International Investigative Team Report Clears Somalia of UN Report Allegations

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Statement by

H.E. Fowziya Yusuf Haji Adam

Acting Prime Minister Statement, and

Deputy Prime Minister

Minter of Foreign Affairs and International Cooperation

Thank you all for coming this morning.

We have called this press conference to address the recent United Nations Monitoring Group Report concerning the Government of Somalia. While the Monitoring Group Report sought to address various issues facing Somalia, particular attention has been paid to the allegations of systemic financial mismanagement appearing in Annex 5.2 of the Report.The allegations were so serious and far reaching that the President immediately set out to investigate them. At his direction, the Government of Somalia engaged an investigative team of highly qualified attorneys and forensic accountants with specific expertise in investigating allegations of fiscal corruption. It operated in accordance with international norms and professional forensic practices for discovery, investigation and interviews.

Unequivocally, this team concluded that the allegations in Annex 5.2 of the U.N. Monitoring Group Report were not only unsupported but factually incorrect. For instance:

o The entirety of the $16,924,466 deposited by PwC-Africa between May 2011 and April 2012 is accounted for, contrary to Annex 5.2.

o Withdrawals from the Central Bank were not made for private purposes; according to the investigative team’s analysis of withdrawals made during the current administration, the people who withdrew funds from the Bank were in fact ministry cashiers, and their withdrawals and disbursements were fully documented.

It is unfortunate that the Monitoring Group failed to adhere to well-established UN Fact-Finding Standards and to accepted norms for due diligence. At best, the report is sloppy and unprofessional. At worst, it shows evidence of a hidden agenda to tarnish Somalia’s government with sweeping, slanderous conclusions devoid of evidence.

Among other failings, there were surprising omissions and apparent biases in the Monitoring Group’s investigation. For instance:

o While supposedly conducting an investigation of the Central Bank, the Monitoring Group never attempted to contact relevant Bank officials or obtain records from the Bank or Finance Ministry; neither did the Monitoring Group attempt to interview Somalia’s Accountant General, who is responsible for managing the accounts of the state and its ministries.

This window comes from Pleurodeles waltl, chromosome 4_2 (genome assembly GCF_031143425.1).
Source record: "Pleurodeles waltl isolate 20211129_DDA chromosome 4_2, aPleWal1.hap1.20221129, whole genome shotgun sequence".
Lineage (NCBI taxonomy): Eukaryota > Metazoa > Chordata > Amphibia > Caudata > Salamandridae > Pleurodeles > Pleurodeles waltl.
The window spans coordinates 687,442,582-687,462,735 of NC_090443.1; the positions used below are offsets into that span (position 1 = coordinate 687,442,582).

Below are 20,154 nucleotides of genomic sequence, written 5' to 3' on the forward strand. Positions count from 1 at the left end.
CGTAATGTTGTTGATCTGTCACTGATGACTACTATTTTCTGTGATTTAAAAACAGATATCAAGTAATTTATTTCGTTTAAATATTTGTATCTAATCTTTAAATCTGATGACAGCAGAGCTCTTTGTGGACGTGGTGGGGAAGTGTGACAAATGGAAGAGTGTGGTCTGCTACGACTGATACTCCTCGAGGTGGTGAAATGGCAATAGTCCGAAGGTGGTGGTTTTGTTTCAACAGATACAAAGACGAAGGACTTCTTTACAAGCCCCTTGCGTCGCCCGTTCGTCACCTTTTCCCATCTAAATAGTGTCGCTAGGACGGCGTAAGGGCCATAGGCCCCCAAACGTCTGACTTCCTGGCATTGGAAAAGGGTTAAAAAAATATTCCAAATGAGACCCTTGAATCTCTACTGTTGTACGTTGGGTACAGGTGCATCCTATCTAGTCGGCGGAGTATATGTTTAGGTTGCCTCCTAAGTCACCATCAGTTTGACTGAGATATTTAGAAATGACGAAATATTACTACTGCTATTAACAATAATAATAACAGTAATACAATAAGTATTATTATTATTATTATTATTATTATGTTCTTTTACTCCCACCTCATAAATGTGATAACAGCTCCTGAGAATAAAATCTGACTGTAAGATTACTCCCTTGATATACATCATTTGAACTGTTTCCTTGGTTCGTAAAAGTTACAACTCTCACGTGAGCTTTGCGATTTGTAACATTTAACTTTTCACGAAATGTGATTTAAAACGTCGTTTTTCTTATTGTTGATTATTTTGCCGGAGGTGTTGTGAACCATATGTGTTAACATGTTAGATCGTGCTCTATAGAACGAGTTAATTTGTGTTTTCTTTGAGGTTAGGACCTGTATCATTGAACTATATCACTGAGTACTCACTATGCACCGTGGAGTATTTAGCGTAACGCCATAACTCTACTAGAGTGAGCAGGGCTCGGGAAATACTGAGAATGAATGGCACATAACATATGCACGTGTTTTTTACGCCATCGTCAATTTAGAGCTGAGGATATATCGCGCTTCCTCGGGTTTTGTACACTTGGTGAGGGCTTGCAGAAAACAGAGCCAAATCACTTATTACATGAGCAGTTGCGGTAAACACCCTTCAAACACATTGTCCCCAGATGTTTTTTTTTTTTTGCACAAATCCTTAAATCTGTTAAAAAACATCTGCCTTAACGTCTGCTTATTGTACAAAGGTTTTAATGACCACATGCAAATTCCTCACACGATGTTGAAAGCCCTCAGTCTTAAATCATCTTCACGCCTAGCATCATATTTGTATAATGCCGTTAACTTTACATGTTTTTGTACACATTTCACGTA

o While issuing blanket condemnations of the Central Bank’s Governor, the Monitoring Group never contacted him; the Governor was only interviewed after he contacted the Monitoring Group and after their report had already been finalized, and even then, the Group asked no questions about allegations of corruption contained in their report.

o The Monitoring Group relied heavily on information from an outspoken critic of the federal government and on its own investigator, neither of whom have any apparent training or expertise in forensic financial investigations.

As you know, Somalia is just emerging from a generation of war, during which no credible central government existed. Since September 2012, we have made historic progress toward a democratic central government – one that is fighting corruption and embracing reform, transparency and accountability.

One of thePresident’s top priorities upon taking office was reforming the Public Financial Management institutions of the government, with the publicly stated goals of transparency, sovereignty, and coordinated support from all outside stakeholders. In the last year, we have taken concrete steps to implement these reforms, under the supervision of the World Bank.

Despite the UN Monitoring Group’s allegation that the Central Bank is a slush fund, the Central Bank has improved its cash controls, modernized its payment systems, and enhanced accountability. Specifically, the Central Bank has:

o Published its first annual, bi-annual and quarterly reports in 20 years;

o Installed a sophisticated biometric payroll system for the payment of employees;

o Drafted a five-year strategic plan for 2013-2018; and

o Implemented information technology upgrades, including reviving the Bank’s Swift capabilities.

Although we have made much progress, much remains to be done. We look forward to continuing to receive the support of the international community as our nation continues its efforts to overcome the effects of decades of war.

We have prepared a written formal response to the allegations of financial corruption, which you should have received by now, and I will now take any questions that you may have. In addition, Jeremy Schulman, the lead member of the investigative team, is here to address any questions as well.